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Nevins v. Giambruno

January 29, 2009


The opinion of the court was delivered by: VICTOR E. Bianchini United States Magistrate Judge


I. Introduction

Pro se petitioner Nathan Nevins ("Nevins" or "petitioner") seeks a writ of habeas corpus pursuant to 28 U.S.C. § 2254 on the basis that his 2004 state-court conviction for drug-related offenses was unconstitutionally obtained. (Docket No. 1). Pursuant to 28 U.S.C. § 636(c)(1), the parties have consented to disposition of this matter by a magistrate judge.

II. Factual Background and Procedural History

The conviction here at issue was entered on January 28, 2004, in Erie County Court (DiTullio, J.). By Erie County Indictment No. 2002-1314-001, Nevins was charged with two counts of Criminal Possession of a Controlled Substance in the Third Degree (N.Y. Penal Law § 220.16(1), (12), Resisting Arrest (N.Y. Penal Law § 205.30), Criminal Mischief in the Fourth Degree (N.Y. Penal Law § 145.00(3)), Vehicle and Traffic Law § 1129(c)(3) and Vehicle and Traffic Law § 1172(a).

Specifically, the indictment alleged that Nevins "on or about the 22nd day of May, 2002 . . . knowingly and unlawfully possessed cocaine . . . with an aggregate weight of one-half (1/2 ) ounce or more." Buffalo Police Officers Jerry Guilian and José Colon were on patrol on the afternoon of May 22, 2002, when their attention was drawn to a grey, four-door Pontiac on Howard and Emslie Streets. Nevins was in the driver's seat. According to the officers, he was not wearing a seat belt. When Nevins pulled in front of the police car on Emslie and turned left on Oneida, Guilian activated his siren and attempted to pull his vehicle over. At that point, petitioner pulled over momentarily. The officers were half-way to the Pontiac when Nevins "sped away." T.306.*fn1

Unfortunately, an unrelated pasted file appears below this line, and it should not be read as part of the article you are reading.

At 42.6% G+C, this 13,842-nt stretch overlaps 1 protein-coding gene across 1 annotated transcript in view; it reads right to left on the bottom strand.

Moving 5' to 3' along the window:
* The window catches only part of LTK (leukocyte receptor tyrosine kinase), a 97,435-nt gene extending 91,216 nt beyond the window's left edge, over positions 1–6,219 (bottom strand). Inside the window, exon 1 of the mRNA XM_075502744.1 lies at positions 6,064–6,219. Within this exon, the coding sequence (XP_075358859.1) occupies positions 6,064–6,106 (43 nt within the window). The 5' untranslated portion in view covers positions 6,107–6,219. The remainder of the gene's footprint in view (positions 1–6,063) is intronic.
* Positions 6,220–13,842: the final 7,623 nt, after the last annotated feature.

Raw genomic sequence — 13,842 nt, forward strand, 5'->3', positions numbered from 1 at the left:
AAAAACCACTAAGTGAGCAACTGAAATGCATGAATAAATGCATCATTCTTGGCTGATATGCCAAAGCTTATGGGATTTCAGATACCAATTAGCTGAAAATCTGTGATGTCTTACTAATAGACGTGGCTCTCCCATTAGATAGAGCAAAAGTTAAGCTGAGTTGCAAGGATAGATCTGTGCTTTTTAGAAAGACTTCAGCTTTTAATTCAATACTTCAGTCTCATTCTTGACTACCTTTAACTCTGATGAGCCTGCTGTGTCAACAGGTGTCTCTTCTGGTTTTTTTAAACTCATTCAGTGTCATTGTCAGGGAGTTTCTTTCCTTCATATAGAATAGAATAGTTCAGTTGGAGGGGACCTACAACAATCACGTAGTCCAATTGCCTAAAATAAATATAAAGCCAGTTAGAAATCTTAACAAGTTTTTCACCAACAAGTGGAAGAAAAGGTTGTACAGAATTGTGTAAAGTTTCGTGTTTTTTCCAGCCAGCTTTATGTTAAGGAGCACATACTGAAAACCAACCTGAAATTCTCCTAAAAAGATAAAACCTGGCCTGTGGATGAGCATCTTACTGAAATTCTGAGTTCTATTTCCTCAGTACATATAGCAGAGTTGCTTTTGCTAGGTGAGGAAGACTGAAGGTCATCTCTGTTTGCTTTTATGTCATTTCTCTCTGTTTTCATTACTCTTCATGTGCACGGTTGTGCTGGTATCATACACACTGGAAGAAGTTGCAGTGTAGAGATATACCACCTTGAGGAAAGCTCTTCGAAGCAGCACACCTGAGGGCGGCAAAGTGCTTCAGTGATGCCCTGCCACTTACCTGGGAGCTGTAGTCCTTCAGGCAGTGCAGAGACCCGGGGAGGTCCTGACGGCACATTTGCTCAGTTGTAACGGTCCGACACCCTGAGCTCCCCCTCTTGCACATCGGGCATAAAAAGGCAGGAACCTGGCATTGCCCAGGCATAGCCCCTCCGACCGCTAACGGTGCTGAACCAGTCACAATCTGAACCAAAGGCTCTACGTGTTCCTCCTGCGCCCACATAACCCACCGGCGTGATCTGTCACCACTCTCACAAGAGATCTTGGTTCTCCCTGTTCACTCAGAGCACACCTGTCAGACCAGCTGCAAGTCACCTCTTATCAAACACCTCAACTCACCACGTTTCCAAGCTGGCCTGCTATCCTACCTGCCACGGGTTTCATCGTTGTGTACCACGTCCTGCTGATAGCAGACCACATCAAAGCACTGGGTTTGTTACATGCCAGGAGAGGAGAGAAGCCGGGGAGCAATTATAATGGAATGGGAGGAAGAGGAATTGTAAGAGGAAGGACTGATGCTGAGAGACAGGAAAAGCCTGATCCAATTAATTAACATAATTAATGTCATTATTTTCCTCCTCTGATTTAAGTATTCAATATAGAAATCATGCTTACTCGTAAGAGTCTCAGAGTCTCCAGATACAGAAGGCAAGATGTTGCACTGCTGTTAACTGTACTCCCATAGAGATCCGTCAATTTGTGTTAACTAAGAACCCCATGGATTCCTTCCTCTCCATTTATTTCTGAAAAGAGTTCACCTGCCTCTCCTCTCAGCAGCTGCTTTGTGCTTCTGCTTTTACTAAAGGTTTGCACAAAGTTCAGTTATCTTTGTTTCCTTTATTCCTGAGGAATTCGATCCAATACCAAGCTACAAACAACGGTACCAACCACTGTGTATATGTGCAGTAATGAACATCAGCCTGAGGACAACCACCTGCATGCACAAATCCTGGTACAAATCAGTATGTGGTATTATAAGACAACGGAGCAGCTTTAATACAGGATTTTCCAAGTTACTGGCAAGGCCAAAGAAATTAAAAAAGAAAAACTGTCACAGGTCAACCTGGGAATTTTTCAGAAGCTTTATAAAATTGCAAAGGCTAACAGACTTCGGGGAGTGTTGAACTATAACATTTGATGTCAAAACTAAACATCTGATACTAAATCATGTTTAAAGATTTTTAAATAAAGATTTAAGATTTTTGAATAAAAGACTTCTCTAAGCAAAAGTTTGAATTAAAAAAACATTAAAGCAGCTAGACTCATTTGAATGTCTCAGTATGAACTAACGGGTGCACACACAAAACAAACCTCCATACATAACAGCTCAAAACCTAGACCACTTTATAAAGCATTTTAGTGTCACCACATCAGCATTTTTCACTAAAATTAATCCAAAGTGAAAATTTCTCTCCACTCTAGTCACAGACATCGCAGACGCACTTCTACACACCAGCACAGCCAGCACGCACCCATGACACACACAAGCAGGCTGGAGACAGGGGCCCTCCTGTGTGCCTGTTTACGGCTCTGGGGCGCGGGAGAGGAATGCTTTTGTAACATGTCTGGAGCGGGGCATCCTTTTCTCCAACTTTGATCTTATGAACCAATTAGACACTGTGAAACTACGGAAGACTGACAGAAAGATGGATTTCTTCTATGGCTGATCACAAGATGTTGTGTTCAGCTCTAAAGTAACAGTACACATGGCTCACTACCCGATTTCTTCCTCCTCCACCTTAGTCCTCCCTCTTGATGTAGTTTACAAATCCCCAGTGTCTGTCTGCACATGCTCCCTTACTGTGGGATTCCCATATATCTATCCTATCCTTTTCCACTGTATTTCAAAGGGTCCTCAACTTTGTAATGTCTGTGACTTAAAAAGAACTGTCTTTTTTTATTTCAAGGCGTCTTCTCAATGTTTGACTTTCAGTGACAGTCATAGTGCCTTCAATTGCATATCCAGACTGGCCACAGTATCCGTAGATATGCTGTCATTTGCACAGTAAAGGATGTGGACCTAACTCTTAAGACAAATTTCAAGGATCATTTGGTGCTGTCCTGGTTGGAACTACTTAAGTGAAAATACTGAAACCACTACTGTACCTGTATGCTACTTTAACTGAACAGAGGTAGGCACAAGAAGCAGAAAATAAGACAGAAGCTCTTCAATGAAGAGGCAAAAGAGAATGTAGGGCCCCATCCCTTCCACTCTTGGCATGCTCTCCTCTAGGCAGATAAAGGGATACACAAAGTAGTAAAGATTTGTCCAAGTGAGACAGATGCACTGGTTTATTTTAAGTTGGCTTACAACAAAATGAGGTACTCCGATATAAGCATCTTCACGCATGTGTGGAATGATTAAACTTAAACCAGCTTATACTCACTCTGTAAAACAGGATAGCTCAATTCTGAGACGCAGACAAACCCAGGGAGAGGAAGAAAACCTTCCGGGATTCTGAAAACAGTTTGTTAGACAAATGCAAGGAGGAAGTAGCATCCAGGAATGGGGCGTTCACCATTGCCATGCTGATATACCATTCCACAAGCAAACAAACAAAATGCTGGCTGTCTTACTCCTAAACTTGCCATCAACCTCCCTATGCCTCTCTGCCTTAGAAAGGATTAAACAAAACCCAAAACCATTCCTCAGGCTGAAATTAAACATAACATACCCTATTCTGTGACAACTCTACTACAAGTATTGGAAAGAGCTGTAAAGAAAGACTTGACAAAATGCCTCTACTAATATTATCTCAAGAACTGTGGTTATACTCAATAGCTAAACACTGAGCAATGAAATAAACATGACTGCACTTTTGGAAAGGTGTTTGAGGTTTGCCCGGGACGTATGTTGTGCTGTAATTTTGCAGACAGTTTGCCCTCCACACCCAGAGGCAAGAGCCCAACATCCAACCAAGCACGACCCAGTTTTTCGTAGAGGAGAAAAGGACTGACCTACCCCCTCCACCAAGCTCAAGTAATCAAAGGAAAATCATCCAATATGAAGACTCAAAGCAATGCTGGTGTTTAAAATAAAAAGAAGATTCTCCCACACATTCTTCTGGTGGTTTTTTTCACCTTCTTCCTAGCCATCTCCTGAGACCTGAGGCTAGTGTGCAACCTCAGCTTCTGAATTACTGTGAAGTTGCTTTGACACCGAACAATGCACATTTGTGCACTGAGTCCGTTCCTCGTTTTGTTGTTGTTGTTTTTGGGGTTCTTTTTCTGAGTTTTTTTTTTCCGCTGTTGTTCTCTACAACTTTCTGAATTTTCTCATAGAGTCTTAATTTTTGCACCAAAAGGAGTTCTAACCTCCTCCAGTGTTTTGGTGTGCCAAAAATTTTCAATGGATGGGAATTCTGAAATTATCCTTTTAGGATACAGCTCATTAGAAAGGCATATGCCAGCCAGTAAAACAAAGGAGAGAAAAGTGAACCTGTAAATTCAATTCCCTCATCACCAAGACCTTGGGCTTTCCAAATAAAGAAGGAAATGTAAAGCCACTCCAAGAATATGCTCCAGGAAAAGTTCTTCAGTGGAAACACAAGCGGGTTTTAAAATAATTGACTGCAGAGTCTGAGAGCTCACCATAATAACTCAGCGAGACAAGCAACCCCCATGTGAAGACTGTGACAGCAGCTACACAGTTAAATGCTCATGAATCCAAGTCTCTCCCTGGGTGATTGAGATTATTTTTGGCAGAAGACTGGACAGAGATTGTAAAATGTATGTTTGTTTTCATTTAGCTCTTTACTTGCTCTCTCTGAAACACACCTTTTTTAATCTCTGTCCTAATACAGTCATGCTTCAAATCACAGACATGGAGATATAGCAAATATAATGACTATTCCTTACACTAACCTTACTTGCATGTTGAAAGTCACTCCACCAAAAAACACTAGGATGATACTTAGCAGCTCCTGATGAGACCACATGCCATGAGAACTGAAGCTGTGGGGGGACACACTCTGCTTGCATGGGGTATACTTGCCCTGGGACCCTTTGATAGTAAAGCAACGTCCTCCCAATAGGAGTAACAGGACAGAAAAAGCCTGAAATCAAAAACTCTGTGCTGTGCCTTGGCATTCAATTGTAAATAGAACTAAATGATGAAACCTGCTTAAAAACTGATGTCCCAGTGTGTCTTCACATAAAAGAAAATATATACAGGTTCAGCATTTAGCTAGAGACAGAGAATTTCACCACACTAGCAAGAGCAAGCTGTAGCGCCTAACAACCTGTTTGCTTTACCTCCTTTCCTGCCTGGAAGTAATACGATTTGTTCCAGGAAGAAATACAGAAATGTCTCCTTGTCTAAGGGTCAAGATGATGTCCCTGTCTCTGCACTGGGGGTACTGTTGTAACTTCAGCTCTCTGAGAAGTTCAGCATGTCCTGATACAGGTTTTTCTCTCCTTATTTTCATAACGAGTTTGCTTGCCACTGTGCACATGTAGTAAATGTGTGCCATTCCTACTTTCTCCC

As the officers followed Nevins' car down Oneida Street, Guilian saw Nevins throw a "plastic bag with a whitish yellow clay like substance" out of the driver's side window of his car.

T.306-07. The bag "hit the asphalt, bounced on to the grass and landed next to a utility pole."

T.309. The Pontiac driven by Nevins was about 30 feet in front of Guilian at the time he observed the bag fly out the window, and nothing was obstructing his view. T.308. Guilian said that all the way down Oneida Street, petitioner continued to throw drugs out the window. T.309. When he got to Oneida and Smith, petitioner ran stop sign, turning left onto Smith and left again onto Howard. T.310.

During the chase, Guilian kept petitioner's car in sight. T.311. At the intersection of Broadway and Herman, other police cars joined the pursuit. Officer John Simonian positioned his car to the left of petitioner's car while two other police cars placed themselves in front of and behind the Pontiac. T.475. One car was able to block Nevins' path. T.313. Nevins attempted a U-turn, struck a police car, and skidded into Simonian's parked car, which sustained damage to the right front bumper cover, the right marker light, and the front fender, in the amount of $570.

T.500, 502.

As Guilian approached Nevins' car he noted that Nevins was the sole occupant. T.318, 364. After Nevins was arrested, a search of the vehicle yielded $675 in cash. Guilian then returned to Oneida Street where he had seen petitioner throwing bags out the window. Near the utility pole, Guilian found a sandwich baggie containing five, individually packaged "eight balls" of cocaine. T.330.